- If you want to apply for medicine, go for it. I love my job. That doesn’t mean it’s been a walk in the park in terms of health or anything else… but I do still love it.
- Talk to other people in a similar position – Twitter is actually fab for this.
- Be aware that you are starting med school with some different perspectives to those around you. It’s not their fault, but most 18yr olds don’t know what its like to live with a chronic illness, and they will finish med school and start being a doctor with relatively little additional insight. Most 18yr olds seem to kind of believe they are actually immortal. Learning about illness from that position is very different to learning about it when your body already doesn’t seem to be doing its job properly. Be kind to them, but be aware that some folk are going to make crappy comments. Their problem, not yours. Find us on twitter if you need to moan about it!
- If you can find a supportive doctor/clinic, do so. My biggest support last year (from a healthcare team point of view) when things were awful was actually my GP. I have had a few bad experiences of clinics. Doctors who say things to other doctors who are their patients that they would never say to “normal” patients because they are inappropriate or unkind are not working in a clinic you want to be in. After some less-than-ideal interactions, when I moved clinic when I moved cities: the new one had a fab and caring consultant and nurse.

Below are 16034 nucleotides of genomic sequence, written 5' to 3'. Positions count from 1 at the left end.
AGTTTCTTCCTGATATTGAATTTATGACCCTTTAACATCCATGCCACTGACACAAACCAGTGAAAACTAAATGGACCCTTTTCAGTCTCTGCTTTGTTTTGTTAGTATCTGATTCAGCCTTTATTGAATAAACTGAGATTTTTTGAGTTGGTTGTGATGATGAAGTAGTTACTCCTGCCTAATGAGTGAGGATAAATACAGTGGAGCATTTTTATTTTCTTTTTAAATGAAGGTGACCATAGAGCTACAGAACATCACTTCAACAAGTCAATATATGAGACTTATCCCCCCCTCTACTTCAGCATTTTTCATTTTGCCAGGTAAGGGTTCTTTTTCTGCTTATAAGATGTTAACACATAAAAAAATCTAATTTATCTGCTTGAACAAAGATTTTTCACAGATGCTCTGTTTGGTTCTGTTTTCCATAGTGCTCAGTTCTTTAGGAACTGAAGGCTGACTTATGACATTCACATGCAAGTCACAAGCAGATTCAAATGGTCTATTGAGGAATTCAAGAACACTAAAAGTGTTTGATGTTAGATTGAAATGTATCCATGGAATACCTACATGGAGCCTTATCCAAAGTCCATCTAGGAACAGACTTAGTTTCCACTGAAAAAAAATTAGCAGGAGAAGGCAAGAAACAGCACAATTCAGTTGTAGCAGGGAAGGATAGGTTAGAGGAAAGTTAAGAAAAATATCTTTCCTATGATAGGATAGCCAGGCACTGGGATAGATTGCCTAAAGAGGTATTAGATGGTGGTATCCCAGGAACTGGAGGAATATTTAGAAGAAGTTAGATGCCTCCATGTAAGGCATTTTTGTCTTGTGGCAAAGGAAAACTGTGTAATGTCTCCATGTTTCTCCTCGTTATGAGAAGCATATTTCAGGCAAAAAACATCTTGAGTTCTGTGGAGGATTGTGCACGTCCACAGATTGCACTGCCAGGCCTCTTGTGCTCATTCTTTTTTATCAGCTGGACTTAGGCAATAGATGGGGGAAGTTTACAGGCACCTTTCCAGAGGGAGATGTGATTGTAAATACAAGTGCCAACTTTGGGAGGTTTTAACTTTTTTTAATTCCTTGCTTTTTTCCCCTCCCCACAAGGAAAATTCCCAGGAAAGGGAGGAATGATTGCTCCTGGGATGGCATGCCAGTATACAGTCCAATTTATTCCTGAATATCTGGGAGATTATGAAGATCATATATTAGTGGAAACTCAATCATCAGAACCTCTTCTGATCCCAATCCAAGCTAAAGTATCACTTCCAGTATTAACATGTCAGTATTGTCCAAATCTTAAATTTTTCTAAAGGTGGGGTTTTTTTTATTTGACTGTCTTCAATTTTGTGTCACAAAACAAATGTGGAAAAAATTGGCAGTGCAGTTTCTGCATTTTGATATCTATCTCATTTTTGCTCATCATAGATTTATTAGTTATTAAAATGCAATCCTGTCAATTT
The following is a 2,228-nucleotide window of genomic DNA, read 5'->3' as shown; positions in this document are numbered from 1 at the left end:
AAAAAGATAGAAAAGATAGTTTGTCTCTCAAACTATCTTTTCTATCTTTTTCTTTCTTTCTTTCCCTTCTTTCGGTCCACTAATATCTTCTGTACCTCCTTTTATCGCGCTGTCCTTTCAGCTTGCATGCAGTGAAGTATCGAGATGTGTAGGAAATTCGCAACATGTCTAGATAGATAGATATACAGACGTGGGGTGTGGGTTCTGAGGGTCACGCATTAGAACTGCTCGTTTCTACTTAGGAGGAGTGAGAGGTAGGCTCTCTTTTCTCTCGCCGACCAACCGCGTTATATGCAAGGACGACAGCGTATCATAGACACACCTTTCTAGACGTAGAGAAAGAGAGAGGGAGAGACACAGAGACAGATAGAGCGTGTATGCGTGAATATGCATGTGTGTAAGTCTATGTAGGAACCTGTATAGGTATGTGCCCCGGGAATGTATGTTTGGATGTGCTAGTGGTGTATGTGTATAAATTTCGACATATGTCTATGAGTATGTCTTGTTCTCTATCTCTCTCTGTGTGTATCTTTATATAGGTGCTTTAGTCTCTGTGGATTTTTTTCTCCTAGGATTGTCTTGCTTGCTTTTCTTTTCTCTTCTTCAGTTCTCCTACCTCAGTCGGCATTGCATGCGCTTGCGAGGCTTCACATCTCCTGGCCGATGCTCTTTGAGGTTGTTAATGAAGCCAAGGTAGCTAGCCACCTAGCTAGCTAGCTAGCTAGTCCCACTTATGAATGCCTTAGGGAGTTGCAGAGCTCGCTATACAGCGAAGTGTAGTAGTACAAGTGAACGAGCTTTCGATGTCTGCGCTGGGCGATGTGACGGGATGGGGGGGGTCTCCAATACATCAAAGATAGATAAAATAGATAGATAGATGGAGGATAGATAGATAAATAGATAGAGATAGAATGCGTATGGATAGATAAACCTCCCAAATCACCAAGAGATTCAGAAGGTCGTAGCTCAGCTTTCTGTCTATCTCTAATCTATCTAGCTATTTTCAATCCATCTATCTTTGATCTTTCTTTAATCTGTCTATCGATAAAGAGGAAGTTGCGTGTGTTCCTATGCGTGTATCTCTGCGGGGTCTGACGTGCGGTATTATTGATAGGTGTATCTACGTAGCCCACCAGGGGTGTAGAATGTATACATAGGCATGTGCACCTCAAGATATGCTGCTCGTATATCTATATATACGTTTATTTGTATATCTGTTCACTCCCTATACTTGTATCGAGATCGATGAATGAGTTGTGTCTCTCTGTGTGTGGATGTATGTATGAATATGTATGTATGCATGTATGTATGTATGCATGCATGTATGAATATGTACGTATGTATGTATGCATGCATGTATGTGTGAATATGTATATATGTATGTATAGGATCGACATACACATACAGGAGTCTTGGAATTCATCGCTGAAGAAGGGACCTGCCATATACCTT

- For me, a DAFNE course and a pump helped a lot, especially with night shifts. I’m not saying these are right for everyone, I’m saying check out your options and ask for them. Don’t let anyone pass you over for a DAFNE course with “oh you are a med student/Dr, you prob know all that already” because anyone who says so does not know what it taught on DAFNE and how it is not at all taught at med school!
- A flash glucose monitor makes everything a little easier to fit round a busy day. It really does. They are expensive, I really hope they are available on the NHS soon…